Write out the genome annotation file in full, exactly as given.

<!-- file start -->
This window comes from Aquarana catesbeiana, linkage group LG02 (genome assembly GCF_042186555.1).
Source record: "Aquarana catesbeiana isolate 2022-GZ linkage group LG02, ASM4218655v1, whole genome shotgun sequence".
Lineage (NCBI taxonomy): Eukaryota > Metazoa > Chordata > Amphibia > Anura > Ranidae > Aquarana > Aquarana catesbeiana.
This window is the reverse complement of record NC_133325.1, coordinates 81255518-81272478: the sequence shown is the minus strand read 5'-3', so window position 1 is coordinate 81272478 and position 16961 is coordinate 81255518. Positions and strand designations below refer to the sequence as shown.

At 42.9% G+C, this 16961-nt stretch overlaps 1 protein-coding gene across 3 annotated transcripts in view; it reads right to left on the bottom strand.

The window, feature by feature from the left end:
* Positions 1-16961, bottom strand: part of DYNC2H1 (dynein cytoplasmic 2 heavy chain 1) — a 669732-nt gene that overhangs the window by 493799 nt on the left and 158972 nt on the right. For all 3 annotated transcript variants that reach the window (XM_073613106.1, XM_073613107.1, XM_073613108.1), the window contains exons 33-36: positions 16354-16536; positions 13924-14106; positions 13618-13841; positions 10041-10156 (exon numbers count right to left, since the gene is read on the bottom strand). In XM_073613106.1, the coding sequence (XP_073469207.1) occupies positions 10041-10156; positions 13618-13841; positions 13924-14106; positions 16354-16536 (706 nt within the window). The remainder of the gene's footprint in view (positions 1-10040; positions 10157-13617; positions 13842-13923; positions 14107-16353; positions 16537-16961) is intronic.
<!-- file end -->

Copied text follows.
This window comes from Aquarana catesbeiana, linkage group LG02 (genome assembly GCF_042186555.1).
Source record: "Aquarana catesbeiana isolate 2022-GZ linkage group LG02, ASM4218655v1, whole genome shotgun sequence".
Lineage (NCBI taxonomy): Eukaryota > Metazoa > Chordata > Amphibia > Anura > Ranidae > Aquarana > Aquarana catesbeiana.
This window is the reverse complement of record NC_133325.1, coordinates 81255518-81272478: the sequence shown is the minus strand read 5'-3', so window position 1 is coordinate 81272478 and position 16961 is coordinate 81255518. Positions and strand designations below refer to the sequence as shown.

At 42.9% G+C, this 16961-nt stretch overlaps 1 protein-coding gene across 3 annotated transcripts in view; it reads right to left on the bottom strand.

The window, feature by feature from the left end:
* Positions 1-16961, bottom strand: part of DYNC2H1 (dynein cytoplasmic 2 heavy chain 1) — a 669732-nt gene that overhangs the window by 493799 nt on the left and 158972 nt on the right. For all 3 annotated transcript variants that reach the window (XM_073613106.1, XM_073613107.1, XM_073613108.1), the window contains exons 33-36: positions 16354-16536; positions 13924-14106; positions 13618-13841; positions 10041-10156 (exon numbers count right to left, since the gene is read on the bottom strand). In XM_073613106.1, the coding sequence (XP_073469207.1) occupies positions 10041-10156; positions 13618-13841; positions 13924-14106; positions 16354-16536 (706 nt within the window). The remainder of the gene's footprint in view (positions 1-10040; positions 10157-13617; positions 13842-13923; positions 14107-16353; positions 16537-16961) is intronic.